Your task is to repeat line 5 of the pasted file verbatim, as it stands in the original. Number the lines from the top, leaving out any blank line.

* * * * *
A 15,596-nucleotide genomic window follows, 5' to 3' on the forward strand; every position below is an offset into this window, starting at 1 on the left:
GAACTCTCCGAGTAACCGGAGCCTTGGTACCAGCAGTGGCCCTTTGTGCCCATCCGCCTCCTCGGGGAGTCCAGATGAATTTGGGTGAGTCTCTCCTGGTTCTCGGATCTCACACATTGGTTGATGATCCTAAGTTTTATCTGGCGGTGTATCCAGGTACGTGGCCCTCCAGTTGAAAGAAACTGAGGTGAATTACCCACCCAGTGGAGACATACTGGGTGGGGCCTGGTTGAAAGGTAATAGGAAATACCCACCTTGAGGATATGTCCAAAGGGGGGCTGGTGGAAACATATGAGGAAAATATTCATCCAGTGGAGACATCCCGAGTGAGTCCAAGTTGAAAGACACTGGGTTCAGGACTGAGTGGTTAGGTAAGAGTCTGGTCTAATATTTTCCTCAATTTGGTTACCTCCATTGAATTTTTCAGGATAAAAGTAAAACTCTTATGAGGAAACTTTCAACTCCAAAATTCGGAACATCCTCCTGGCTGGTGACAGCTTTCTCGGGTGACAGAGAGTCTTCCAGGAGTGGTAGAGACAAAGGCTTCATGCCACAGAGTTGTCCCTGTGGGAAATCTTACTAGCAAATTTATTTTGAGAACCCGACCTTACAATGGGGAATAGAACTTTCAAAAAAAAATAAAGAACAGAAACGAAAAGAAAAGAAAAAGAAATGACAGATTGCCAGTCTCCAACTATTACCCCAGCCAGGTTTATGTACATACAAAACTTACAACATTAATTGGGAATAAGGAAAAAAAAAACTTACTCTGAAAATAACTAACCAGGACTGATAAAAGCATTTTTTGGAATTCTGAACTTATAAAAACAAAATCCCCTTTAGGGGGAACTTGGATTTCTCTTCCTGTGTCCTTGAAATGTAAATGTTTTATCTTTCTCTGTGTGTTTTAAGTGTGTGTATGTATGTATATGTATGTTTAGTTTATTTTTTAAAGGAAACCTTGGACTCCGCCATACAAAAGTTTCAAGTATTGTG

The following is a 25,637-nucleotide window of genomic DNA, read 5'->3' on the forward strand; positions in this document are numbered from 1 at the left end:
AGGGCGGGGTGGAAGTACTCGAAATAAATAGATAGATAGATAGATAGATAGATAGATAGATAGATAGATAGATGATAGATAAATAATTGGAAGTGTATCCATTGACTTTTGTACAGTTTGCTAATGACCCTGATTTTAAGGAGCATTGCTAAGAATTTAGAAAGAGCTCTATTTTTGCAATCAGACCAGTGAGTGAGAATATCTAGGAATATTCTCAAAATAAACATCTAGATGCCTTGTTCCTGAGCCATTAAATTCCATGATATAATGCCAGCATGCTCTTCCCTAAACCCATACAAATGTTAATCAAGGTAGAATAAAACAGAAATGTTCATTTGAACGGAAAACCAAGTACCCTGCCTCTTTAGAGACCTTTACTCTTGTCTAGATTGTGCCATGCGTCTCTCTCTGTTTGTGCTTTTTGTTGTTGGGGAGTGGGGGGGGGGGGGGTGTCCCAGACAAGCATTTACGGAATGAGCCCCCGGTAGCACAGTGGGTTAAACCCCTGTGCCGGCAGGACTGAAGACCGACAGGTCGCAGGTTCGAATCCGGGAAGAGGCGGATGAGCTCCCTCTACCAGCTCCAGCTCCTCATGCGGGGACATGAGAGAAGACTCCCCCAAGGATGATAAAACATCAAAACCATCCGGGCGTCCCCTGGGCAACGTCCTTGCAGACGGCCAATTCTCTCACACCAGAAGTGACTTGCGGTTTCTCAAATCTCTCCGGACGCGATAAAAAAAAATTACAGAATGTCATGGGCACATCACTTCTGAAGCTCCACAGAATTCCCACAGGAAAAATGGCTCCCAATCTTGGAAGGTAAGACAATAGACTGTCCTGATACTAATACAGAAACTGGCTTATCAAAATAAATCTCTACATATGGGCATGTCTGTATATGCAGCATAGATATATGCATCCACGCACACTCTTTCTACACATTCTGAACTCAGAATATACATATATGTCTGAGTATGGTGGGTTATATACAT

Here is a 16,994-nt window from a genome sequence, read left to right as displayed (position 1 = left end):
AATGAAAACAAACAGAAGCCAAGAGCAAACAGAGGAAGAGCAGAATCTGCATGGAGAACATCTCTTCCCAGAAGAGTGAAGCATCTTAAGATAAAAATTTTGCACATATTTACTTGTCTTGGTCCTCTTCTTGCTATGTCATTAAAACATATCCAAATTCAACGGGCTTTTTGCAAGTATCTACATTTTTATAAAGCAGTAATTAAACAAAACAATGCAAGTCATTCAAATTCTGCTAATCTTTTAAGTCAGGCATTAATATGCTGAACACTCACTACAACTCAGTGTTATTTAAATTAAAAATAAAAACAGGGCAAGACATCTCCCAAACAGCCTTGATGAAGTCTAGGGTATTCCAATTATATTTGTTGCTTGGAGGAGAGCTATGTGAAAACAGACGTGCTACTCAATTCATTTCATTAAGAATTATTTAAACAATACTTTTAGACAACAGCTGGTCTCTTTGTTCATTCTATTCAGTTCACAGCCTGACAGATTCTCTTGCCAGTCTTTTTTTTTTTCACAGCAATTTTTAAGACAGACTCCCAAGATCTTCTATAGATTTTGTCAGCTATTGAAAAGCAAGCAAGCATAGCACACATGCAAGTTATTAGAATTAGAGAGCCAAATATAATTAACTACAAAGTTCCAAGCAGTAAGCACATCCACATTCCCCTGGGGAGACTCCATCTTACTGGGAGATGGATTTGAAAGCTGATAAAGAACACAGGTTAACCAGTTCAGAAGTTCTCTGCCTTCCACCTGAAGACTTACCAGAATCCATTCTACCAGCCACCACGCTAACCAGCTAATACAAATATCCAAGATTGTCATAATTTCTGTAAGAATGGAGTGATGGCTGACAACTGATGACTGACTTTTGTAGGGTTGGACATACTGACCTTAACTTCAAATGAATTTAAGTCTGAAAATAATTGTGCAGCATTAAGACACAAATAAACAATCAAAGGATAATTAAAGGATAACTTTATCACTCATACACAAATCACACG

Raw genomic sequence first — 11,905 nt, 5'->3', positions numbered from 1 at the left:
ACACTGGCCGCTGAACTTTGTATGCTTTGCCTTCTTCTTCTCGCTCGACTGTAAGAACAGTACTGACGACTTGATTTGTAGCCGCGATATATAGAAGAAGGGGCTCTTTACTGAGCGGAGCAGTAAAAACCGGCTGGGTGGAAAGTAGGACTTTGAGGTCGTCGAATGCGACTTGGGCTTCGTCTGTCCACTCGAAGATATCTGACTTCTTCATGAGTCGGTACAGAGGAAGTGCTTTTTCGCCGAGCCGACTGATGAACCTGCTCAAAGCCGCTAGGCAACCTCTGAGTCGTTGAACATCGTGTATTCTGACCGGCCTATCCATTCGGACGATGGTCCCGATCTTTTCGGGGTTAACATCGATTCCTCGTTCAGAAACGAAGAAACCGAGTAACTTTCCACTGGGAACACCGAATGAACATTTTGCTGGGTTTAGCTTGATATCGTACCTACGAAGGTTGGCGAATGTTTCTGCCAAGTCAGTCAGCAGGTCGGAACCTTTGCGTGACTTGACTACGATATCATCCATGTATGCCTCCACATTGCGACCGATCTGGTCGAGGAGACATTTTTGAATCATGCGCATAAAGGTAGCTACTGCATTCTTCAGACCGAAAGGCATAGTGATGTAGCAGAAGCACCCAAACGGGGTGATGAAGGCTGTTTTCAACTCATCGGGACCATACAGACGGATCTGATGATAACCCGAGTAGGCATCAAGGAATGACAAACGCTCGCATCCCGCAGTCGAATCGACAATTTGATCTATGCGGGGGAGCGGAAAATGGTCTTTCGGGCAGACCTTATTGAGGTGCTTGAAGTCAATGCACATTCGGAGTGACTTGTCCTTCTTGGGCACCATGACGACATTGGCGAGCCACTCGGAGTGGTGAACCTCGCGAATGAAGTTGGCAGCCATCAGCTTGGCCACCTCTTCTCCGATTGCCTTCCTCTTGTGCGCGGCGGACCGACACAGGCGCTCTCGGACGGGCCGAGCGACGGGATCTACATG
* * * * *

Here is a 16,994-nt window from a genome sequence, read left to right as displayed (position 1 = left end):